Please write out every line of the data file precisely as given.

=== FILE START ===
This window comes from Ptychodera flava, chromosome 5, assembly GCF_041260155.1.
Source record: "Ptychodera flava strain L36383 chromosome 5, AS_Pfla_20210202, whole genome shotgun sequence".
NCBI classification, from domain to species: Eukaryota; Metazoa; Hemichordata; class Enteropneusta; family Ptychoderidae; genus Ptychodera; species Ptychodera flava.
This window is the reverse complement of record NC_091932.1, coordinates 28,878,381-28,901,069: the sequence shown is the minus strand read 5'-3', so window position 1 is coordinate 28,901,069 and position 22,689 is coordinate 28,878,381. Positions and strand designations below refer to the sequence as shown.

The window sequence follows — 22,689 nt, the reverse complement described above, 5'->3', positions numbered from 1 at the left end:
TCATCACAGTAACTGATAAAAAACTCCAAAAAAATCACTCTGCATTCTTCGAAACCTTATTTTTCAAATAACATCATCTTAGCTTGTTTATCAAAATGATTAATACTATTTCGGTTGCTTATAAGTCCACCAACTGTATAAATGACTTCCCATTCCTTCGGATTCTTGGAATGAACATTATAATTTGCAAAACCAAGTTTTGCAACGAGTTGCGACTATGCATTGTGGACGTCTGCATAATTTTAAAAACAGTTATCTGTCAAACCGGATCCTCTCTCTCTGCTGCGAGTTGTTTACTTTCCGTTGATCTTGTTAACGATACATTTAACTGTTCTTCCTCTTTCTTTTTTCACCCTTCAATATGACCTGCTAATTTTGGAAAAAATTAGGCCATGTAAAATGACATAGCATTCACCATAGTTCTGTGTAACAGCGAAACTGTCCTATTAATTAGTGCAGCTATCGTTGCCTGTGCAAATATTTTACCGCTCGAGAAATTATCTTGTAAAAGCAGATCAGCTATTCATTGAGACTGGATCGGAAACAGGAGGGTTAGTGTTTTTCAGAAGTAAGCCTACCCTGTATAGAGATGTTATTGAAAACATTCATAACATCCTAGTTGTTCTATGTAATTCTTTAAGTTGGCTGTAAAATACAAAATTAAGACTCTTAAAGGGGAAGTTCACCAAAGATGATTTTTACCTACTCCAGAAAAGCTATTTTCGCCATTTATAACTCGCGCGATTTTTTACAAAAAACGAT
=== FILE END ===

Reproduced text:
This window comes from Ptychodera flava, chromosome 5, assembly GCF_041260155.1.
Source record: "Ptychodera flava strain L36383 chromosome 5, AS_Pfla_20210202, whole genome shotgun sequence".
NCBI classification, from domain to species: Eukaryota; Metazoa; Hemichordata; class Enteropneusta; family Ptychoderidae; genus Ptychodera; species Ptychodera flava.
This window is the reverse complement of record NC_091932.1, coordinates 28,878,381-28,901,069: the sequence shown is the minus strand read 5'-3', so window position 1 is coordinate 28,901,069 and position 22,689 is coordinate 28,878,381. Positions and strand designations below refer to the sequence as shown.

The window sequence follows — 22,689 nt, the reverse complement described above, 5'->3', positions numbered from 1 at the left end:
TCATCACAGTAACTGATAAAAAACTCCAAAAAAATCACTCTGCATTCTTCGAAACCTTATTTTTCAAATAACATCATCTTAGCTTGTTTATCAAAATGATTAATACTATTTCGGTTGCTTATAAGTCCACCAACTGTATAAATGACTTCCCATTCCTTCGGATTCTTGGAATGAACATTATAATTTGCAAAACCAAGTTTTGCAACGAGTTGCGACTATGCATTGTGGACGTCTGCATAATTTTAAAAACAGTTATCTGTCAAACCGGATCCTCTCTCTCTGCTGCGAGTTGTTTACTTTCCGTTGATCTTGTTAACGATACATTTAACTGTTCTTCCTCTTTCTTTTTTCACCCTTCAATATGACCTGCTAATTTTGGAAAAAATTAGGCCATGTAAAATGACATAGCATTCACCATAGTTCTGTGTAACAGCGAAACTGTCCTATTAATTAGTGCAGCTATCGTTGCCTGTGCAAATATTTTACCGCTCGAGAAATTATCTTGTAAAAGCAGATCAGCTATTCATTGAGACTGGATCGGAAACAGGAGGGTTAGTGTTTTTCAGAAGTAAGCCTACCCTGTATAGAGATGTTATTGAAAACATTCATAACATCCTAGTTGTTCTATGTAATTCTTTAAGTTGGCTGTAAAATACAAAATTAAGACTCTTAAAGGGGAAGTTCACCAAAGATGATTTTTACCTACTCCAGAAAAGCTATTTTCGCCATTTATAACTCGCGCGATTTTTTACAAAAAACGAT